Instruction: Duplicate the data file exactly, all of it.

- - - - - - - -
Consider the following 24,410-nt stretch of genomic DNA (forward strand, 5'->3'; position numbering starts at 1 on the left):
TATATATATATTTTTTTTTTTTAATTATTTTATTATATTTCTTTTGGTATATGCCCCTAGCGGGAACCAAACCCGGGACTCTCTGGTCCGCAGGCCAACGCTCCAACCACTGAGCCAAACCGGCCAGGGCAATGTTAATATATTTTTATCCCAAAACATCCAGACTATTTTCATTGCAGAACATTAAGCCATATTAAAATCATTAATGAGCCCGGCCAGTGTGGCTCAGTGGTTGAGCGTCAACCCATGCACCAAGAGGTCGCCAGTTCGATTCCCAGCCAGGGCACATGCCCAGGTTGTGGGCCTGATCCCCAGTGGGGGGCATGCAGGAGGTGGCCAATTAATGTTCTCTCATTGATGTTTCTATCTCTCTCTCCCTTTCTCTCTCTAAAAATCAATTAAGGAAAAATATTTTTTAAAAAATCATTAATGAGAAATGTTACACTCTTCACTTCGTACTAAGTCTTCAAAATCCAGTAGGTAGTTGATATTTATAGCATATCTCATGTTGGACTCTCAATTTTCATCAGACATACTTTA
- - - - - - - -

Consider the following 24,410-nt stretch of genomic DNA (forward strand, 5'->3'; position numbering starts at 1 on the left):
TATATATATATTTTTTTTTTTTAATTATTTTATTATATTTCTTTTGGTATATGCCCCTAGCGGGAACCAAACCCGGGACTCTCTGGTCCGCAGGCCAACGCTCCAACCACTGAGCCAAACCGGCCAGGGCAATGTTAATATATTTTTATCCCAAAACATCCAGACTATTTTCATTGCAGAACATTAAGCCATATTAAAATCATTAATGAGCCCGGCCAGTGTGGCTCAGTGGTTGAGCGTCAACCCATGCACCAAGAGGTCGCCAGTTCGATTCCCAGCCAGGGCACATGCCCAGGTTGTGGGCCTGATCCCCAGTGGGGGGCATGCAGGAGGTGGCCAATTAATGTTCTCTCATTGATGTTTCTATCTCTCTCTCCCTTTCTCTCTCTAAAAATCAATTAAGGAAAAATATTTTTTAAAAAATCATTAATGAGAAATGTTACACTCTTCACTTCGTACTAAGTCTTCAAAATCCAGTAGGTAGTTGATATTTATAGCATATCTCATGTTGGACTCTCAATTTTCATCAGACATACTTTA